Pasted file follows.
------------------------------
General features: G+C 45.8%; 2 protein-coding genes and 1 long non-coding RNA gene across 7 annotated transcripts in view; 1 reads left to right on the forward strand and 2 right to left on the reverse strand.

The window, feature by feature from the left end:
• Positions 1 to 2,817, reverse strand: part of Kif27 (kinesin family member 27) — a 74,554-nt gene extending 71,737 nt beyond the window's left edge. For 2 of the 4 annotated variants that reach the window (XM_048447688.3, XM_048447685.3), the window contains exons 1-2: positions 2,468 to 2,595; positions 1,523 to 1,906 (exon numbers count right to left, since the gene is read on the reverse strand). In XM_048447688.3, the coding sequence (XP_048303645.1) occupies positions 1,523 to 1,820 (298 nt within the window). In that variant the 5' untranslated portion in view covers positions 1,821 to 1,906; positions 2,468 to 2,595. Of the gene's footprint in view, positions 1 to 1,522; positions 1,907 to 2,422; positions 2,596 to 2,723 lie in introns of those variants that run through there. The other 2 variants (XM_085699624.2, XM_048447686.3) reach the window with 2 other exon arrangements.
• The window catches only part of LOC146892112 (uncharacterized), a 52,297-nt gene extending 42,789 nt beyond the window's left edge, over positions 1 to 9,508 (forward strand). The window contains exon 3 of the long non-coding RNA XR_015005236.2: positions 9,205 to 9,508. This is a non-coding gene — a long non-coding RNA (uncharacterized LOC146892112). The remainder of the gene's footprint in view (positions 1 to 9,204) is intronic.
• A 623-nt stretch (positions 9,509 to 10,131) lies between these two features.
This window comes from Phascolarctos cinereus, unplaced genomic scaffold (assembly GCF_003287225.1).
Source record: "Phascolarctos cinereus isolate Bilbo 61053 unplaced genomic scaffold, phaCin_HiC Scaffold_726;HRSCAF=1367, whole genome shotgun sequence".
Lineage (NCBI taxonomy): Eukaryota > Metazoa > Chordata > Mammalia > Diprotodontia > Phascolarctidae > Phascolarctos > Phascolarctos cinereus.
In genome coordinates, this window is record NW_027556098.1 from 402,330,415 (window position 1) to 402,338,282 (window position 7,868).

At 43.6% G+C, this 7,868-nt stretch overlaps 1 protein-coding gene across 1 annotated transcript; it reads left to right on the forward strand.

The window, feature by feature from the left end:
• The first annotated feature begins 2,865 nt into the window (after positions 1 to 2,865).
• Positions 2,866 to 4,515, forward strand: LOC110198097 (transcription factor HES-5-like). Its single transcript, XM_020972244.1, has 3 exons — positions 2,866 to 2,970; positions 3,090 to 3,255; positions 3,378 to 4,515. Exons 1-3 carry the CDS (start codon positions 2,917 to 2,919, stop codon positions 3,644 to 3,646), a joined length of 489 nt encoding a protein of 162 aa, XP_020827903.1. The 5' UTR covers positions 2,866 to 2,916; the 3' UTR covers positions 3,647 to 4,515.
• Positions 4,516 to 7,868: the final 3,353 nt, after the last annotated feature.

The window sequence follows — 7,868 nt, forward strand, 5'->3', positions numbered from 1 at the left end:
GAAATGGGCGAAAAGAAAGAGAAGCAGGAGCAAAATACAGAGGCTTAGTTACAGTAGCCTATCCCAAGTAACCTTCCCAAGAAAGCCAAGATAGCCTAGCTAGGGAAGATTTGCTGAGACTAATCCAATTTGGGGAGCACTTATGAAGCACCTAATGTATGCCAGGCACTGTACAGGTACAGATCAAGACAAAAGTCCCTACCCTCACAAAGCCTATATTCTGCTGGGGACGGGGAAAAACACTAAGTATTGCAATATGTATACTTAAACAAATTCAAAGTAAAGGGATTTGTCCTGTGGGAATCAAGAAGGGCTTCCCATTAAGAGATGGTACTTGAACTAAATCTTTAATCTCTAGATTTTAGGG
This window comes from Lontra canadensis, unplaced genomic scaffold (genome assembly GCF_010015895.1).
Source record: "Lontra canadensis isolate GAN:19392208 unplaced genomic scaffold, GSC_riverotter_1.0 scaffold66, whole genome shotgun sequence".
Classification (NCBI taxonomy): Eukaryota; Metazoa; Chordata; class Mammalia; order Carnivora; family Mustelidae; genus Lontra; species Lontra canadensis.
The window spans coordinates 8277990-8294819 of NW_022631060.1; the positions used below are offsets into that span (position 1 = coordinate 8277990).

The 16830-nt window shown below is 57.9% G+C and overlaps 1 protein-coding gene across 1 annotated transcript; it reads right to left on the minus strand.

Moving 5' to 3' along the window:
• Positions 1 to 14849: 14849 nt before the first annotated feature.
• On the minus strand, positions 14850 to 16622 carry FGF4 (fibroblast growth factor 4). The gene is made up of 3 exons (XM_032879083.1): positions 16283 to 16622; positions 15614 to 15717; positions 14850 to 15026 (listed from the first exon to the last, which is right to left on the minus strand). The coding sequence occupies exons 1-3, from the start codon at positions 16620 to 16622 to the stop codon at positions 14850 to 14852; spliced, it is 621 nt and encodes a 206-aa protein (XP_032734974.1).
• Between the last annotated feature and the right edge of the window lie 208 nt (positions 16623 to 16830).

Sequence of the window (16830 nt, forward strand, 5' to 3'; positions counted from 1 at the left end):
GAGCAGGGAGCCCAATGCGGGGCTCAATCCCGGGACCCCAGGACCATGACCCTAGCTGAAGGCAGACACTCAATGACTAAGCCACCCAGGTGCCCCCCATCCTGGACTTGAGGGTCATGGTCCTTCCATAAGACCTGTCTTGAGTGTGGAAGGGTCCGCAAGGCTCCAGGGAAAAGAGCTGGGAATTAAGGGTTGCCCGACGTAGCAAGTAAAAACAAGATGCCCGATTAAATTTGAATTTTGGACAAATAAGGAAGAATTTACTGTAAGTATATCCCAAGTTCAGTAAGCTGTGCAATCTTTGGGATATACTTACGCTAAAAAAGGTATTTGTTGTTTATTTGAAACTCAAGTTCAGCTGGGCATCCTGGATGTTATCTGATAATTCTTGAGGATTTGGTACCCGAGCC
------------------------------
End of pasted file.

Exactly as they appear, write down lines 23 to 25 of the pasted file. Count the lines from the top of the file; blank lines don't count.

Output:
• Positions 1 to 14849: 14849 nt before the first annotated feature.
• On the minus strand, positions 14850 to 16622 carry FGF4 (fibroblast growth factor 4). The gene is made up of 3 exons (XM_032879083.1): positions 16283 to 16622; positions 15614 to 15717; positions 14850 to 15026 (listed from the first exon to the last, which is right to left on the minus strand). The coding sequence occupies exons 1-3, from the start codon at positions 16620 to 16622 to the stop codon at positions 14850 to 14852; spliced, it is 621 nt and encodes a 206-aa protein (XP_032734974.1).
• Between the last annotated feature and the right edge of the window lie 208 nt (positions 16623 to 16830).